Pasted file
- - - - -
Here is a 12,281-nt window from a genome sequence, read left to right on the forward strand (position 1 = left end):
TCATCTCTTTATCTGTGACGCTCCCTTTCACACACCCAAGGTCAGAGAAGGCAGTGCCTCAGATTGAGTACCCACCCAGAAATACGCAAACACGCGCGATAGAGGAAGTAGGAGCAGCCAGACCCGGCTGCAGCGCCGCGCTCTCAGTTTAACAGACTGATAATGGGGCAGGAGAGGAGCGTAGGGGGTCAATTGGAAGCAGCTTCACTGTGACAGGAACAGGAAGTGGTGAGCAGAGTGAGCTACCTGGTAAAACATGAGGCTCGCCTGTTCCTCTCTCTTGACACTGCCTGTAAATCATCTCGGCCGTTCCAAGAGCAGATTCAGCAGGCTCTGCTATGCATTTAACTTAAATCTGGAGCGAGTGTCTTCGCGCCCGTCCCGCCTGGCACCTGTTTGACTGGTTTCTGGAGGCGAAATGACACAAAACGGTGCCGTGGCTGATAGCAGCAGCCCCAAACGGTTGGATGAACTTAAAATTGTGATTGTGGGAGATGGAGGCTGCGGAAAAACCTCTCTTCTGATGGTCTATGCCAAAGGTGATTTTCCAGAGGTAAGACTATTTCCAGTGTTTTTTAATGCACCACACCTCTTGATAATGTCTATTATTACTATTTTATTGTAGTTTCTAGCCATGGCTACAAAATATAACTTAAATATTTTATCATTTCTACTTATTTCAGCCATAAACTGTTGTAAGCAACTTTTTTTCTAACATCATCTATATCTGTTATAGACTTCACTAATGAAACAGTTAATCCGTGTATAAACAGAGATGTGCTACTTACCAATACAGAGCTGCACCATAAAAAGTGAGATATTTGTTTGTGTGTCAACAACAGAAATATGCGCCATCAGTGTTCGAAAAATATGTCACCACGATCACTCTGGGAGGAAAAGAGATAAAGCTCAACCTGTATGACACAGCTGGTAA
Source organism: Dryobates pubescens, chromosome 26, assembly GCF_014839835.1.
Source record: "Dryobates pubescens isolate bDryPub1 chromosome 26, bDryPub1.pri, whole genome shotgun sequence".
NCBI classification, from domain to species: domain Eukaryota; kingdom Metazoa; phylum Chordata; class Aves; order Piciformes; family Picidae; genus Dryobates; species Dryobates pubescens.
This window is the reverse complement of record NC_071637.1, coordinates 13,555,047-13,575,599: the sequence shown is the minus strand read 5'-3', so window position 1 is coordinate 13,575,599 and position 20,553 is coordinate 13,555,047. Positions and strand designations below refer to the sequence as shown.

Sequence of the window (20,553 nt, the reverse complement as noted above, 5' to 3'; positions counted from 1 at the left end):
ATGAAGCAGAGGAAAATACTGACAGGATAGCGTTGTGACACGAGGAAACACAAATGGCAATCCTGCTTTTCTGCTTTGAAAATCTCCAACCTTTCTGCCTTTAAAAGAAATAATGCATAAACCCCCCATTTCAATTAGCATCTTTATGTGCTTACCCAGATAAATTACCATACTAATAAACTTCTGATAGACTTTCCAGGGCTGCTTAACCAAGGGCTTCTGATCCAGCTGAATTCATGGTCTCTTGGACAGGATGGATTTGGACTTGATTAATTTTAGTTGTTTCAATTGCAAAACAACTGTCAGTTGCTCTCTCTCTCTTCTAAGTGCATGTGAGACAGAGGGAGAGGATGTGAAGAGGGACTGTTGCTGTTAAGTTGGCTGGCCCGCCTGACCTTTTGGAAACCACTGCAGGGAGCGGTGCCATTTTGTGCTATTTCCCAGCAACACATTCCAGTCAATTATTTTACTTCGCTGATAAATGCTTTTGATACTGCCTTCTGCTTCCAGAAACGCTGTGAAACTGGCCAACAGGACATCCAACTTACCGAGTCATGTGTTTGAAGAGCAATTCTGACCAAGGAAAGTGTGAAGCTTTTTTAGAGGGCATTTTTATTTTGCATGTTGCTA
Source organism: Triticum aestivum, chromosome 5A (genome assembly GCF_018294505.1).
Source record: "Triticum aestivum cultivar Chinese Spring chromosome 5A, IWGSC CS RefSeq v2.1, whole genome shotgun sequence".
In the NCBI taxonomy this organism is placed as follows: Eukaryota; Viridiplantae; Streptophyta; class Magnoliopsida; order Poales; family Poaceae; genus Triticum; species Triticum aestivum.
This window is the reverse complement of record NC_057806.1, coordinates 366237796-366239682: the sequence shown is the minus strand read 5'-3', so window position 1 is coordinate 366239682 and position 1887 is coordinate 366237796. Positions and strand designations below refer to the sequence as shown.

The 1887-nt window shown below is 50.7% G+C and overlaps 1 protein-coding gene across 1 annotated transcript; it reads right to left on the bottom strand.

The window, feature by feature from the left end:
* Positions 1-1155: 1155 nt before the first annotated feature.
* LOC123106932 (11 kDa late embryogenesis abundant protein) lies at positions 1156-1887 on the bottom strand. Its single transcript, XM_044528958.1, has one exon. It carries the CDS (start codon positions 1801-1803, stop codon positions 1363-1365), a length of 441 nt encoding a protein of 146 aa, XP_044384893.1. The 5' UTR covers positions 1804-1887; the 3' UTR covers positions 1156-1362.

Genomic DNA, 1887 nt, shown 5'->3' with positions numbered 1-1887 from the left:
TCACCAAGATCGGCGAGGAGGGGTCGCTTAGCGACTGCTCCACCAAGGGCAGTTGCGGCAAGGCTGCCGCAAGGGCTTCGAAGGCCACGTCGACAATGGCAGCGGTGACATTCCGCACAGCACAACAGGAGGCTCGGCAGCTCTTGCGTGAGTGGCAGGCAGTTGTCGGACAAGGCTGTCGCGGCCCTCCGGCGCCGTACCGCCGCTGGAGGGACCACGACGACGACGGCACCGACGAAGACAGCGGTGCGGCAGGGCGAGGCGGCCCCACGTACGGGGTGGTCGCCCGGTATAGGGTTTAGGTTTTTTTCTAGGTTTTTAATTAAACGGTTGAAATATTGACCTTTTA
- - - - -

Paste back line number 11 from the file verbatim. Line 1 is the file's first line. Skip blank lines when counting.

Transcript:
In the NCBI taxonomy this organism is placed as follows: Eukaryota; Viridiplantae; Streptophyta; class Magnoliopsida; order Poales; family Poaceae; genus Triticum; species Triticum aestivum.